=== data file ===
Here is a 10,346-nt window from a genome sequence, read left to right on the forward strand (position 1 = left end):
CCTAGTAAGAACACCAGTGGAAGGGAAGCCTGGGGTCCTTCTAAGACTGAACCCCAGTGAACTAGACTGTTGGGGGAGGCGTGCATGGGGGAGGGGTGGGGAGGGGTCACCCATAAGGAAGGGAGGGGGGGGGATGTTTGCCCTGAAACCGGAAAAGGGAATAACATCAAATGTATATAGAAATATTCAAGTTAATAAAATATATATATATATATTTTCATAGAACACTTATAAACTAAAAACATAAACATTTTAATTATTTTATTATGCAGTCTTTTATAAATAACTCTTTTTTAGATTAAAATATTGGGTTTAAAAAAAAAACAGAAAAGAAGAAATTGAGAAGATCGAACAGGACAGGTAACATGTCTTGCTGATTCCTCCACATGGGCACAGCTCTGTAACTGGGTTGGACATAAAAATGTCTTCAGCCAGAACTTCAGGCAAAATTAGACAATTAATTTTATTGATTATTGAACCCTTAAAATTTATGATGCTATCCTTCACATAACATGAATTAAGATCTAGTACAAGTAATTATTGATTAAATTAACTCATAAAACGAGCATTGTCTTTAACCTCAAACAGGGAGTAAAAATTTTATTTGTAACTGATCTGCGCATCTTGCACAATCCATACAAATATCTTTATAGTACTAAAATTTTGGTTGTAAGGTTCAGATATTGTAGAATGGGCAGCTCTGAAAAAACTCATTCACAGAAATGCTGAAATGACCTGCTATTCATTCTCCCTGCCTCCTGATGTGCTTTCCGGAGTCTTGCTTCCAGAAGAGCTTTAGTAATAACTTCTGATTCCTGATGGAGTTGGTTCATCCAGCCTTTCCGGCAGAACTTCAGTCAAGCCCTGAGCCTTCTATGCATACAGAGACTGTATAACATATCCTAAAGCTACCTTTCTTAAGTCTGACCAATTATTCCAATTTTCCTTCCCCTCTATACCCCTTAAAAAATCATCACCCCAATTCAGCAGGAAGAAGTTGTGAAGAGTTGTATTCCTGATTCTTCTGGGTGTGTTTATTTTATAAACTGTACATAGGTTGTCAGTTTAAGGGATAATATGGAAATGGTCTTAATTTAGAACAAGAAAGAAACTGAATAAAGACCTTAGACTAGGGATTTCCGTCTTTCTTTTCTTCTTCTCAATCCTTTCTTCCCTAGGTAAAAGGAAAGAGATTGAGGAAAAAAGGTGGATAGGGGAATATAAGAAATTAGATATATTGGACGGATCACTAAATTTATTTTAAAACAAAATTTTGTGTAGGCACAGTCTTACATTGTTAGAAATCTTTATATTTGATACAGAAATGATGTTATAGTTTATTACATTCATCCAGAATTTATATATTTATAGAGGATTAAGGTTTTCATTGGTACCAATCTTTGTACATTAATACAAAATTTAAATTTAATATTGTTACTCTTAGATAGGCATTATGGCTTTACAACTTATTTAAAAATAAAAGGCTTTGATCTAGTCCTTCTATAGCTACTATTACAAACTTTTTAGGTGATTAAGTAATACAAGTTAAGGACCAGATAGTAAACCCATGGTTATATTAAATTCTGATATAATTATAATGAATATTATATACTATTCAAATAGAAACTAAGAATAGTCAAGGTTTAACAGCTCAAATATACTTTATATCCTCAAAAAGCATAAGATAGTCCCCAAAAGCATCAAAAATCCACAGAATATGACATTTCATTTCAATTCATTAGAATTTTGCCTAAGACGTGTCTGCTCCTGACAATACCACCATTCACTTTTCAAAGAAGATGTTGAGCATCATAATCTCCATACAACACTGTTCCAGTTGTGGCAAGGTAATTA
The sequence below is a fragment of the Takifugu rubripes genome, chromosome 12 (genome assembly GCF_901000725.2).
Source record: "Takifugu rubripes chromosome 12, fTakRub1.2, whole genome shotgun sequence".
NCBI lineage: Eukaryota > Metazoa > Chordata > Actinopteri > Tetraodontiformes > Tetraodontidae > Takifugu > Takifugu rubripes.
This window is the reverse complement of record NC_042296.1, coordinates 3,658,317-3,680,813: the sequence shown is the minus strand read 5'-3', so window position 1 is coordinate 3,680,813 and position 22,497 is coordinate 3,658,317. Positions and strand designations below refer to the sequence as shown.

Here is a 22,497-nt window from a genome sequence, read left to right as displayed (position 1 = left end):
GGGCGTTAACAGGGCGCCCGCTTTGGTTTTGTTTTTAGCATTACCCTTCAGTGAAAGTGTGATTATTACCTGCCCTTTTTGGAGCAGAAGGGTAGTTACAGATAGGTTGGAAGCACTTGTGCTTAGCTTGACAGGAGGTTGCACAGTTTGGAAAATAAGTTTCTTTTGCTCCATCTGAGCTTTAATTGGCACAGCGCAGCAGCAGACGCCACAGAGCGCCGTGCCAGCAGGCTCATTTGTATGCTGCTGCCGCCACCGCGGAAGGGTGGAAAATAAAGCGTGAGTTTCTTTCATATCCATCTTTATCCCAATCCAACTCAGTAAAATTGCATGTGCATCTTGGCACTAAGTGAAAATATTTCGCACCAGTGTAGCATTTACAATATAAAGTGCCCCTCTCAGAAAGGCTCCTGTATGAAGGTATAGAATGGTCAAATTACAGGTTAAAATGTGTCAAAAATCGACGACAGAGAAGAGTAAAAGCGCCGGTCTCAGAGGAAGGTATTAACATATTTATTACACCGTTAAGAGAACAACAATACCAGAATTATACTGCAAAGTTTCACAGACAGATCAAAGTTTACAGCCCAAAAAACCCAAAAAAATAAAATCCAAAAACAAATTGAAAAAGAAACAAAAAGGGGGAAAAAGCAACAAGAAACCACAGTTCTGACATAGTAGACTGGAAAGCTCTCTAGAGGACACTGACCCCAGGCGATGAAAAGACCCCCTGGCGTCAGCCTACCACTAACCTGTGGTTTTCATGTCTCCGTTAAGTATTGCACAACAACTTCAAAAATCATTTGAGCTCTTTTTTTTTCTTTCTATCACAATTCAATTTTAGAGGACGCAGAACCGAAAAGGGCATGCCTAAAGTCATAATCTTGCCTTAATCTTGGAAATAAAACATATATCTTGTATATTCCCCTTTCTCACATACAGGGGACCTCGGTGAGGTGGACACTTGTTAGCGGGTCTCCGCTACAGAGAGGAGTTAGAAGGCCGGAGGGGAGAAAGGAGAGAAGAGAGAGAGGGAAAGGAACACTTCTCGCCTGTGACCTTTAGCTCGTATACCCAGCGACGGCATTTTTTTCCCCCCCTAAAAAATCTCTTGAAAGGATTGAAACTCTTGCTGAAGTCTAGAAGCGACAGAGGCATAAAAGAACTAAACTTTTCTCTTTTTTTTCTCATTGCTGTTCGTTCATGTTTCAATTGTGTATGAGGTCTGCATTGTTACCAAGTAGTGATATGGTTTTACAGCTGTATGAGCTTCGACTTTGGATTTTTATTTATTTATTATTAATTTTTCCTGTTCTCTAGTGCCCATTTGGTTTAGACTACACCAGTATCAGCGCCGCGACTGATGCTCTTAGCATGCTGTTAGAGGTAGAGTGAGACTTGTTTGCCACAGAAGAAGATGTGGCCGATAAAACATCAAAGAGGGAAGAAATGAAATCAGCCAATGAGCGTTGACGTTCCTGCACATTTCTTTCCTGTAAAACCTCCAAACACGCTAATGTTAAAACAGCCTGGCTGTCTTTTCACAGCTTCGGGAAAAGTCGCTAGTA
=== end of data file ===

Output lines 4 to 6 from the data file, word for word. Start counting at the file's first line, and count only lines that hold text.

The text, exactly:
Source record: "Takifugu rubripes chromosome 12, fTakRub1.2, whole genome shotgun sequence".
NCBI lineage: Eukaryota > Metazoa > Chordata > Actinopteri > Tetraodontiformes > Tetraodontidae > Takifugu > Takifugu rubripes.
This window is the reverse complement of record NC_042296.1, coordinates 3,658,317-3,680,813: the sequence shown is the minus strand read 5'-3', so window position 1 is coordinate 3,680,813 and position 22,497 is coordinate 3,658,317. Positions and strand designations below refer to the sequence as shown.